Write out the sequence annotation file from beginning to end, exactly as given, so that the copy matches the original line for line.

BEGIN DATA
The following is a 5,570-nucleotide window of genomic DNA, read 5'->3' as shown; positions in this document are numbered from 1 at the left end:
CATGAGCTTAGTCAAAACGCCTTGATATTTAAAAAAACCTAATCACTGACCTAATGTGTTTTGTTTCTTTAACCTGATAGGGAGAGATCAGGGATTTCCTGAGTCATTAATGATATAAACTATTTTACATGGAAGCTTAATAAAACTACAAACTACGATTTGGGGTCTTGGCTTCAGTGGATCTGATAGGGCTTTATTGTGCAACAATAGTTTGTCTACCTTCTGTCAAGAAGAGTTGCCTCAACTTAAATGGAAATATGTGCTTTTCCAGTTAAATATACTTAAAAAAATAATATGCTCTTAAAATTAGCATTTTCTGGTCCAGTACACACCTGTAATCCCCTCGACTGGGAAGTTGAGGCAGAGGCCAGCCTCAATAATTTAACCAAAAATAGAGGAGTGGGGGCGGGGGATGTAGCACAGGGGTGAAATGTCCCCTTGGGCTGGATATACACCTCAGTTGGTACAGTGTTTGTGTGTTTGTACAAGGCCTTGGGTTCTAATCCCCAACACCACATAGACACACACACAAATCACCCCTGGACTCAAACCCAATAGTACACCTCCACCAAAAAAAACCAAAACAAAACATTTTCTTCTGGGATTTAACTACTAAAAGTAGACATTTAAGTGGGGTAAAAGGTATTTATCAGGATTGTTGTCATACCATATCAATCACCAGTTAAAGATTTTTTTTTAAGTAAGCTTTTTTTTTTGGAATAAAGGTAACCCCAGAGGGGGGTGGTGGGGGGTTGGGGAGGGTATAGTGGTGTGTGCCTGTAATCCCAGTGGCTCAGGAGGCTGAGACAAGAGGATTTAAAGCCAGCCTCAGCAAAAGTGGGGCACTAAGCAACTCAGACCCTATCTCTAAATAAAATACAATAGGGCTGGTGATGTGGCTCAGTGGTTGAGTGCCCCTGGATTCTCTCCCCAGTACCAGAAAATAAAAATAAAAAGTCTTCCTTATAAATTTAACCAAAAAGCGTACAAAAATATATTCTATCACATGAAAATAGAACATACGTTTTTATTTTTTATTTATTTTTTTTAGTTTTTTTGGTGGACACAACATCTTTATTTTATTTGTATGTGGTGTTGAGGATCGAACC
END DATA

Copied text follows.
The following is a 5,570-nucleotide window of genomic DNA, read 5'->3' as shown; positions in this document are numbered from 1 at the left end:
CATGAGCTTAGTCAAAACGCCTTGATATTTAAAAAAACCTAATCACTGACCTAATGTGTTTTGTTTCTTTAACCTGATAGGGAGAGATCAGGGATTTCCTGAGTCATTAATGATATAAACTATTTTACATGGAAGCTTAATAAAACTACAAACTACGATTTGGGGTCTTGGCTTCAGTGGATCTGATAGGGCTTTATTGTGCAACAATAGTTTGTCTACCTTCTGTCAAGAAGAGTTGCCTCAACTTAAATGGAAATATGTGCTTTTCCAGTTAAATATACTTAAAAAAATAATATGCTCTTAAAATTAGCATTTTCTGGTCCAGTACACACCTGTAATCCCCTCGACTGGGAAGTTGAGGCAGAGGCCAGCCTCAATAATTTAACCAAAAATAGAGGAGTGGGGGCGGGGGATGTAGCACAGGGGTGAAATGTCCCCTTGGGCTGGATATACACCTCAGTTGGTACAGTGTTTGTGTGTTTGTACAAGGCCTTGGGTTCTAATCCCCAACACCACATAGACACACACACAAATCACCCCTGGACTCAAACCCAATAGTACACCTCCACCAAAAAAAACCAAAACAAAACATTTTCTTCTGGGATTTAACTACTAAAAGTAGACATTTAAGTGGGGTAAAAGGTATTTATCAGGATTGTTGTCATACCATATCAATCACCAGTTAAAGATTTTTTTTTAAGTAAGCTTTTTTTTTTGGAATAAAGGTAACCCCAGAGGGGGGTGGTGGGGGGTTGGGGAGGGTATAGTGGTGTGTGCCTGTAATCCCAGTGGCTCAGGAGGCTGAGACAAGAGGATTTAAAGCCAGCCTCAGCAAAAGTGGGGCACTAAGCAACTCAGACCCTATCTCTAAATAAAATACAATAGGGCTGGTGATGTGGCTCAGTGGTTGAGTGCCCCTGGATTCTCTCCCCAGTACCAGAAAATAAAAATAAAAAGTCTTCCTTATAAATTTAACCAAAAAGCGTACAAAAATATATTCTATCACATGAAAATAGAACATACGTTTTTATTTTTTATTTATTTTTTTTAGTTTTTTTGGTGGACACAACATCTTTATTTTATTTGTATGTGGTGTTGAGGATCGAACC